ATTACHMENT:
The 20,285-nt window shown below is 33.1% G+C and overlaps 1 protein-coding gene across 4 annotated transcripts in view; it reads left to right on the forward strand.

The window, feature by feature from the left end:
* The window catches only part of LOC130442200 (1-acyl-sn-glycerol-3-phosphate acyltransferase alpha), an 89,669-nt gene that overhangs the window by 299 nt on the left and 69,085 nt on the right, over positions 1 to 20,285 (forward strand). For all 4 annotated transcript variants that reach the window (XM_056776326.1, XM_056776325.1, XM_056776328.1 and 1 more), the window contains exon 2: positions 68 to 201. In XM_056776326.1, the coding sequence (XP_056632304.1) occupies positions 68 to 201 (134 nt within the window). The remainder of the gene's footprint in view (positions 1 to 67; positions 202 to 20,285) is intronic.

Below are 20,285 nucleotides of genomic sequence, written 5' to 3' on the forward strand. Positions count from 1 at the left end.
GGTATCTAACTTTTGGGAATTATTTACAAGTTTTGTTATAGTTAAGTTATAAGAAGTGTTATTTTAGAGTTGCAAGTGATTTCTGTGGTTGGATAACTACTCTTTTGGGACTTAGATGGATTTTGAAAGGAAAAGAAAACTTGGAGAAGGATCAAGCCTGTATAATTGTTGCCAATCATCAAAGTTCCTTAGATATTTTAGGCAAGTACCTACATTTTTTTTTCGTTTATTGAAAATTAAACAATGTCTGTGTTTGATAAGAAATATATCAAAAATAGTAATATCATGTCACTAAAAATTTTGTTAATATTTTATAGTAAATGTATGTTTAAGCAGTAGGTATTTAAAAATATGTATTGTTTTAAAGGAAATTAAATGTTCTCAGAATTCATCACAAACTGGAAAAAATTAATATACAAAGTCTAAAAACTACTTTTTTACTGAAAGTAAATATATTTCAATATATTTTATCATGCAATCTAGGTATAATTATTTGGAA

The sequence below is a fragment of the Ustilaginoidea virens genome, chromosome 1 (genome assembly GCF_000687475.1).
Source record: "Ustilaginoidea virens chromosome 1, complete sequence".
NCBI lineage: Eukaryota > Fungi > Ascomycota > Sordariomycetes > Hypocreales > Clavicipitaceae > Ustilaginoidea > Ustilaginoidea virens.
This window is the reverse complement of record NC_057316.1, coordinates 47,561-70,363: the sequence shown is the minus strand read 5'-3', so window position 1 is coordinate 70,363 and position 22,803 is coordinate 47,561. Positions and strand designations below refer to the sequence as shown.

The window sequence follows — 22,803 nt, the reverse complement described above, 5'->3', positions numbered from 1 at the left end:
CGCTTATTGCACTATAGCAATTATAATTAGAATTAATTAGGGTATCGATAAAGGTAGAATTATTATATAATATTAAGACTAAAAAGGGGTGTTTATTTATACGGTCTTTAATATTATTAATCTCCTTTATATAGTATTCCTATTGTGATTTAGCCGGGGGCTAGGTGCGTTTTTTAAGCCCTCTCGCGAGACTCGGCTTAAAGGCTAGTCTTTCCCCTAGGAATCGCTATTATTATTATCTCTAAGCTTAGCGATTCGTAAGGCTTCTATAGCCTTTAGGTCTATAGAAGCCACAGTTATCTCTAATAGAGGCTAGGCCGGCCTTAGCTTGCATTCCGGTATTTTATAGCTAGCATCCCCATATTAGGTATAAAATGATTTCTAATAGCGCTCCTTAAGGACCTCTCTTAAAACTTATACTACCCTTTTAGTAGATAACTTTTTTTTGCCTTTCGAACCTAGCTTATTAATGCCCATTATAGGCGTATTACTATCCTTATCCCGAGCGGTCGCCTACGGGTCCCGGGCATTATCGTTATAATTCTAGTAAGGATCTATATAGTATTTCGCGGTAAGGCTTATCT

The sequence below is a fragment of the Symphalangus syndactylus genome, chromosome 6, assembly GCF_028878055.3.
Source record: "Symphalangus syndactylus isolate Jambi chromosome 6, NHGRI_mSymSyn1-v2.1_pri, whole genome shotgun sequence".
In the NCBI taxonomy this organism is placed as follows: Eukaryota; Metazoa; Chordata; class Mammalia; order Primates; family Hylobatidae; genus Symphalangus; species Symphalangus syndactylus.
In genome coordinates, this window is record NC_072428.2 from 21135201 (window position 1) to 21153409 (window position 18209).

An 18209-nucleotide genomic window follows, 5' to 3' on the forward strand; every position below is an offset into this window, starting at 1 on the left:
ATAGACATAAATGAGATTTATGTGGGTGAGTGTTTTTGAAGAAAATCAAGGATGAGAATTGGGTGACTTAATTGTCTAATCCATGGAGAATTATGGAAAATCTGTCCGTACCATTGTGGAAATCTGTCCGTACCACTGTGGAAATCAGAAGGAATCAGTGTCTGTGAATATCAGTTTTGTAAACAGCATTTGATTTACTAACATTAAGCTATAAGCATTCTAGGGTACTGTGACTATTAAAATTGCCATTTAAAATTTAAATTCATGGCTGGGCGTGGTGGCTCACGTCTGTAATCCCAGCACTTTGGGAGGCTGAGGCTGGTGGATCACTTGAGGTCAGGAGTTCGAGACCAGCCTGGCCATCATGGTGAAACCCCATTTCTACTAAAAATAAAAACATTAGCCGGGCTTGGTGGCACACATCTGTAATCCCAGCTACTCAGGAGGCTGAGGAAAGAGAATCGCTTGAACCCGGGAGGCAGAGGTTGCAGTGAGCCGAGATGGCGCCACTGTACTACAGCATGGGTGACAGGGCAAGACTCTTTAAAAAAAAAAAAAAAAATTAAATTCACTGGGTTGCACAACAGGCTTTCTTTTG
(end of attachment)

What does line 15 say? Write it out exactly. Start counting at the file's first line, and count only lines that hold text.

In genome coordinates, this window is record NC_072428.2 from 21135201 (window position 1) to 21153409 (window position 18209).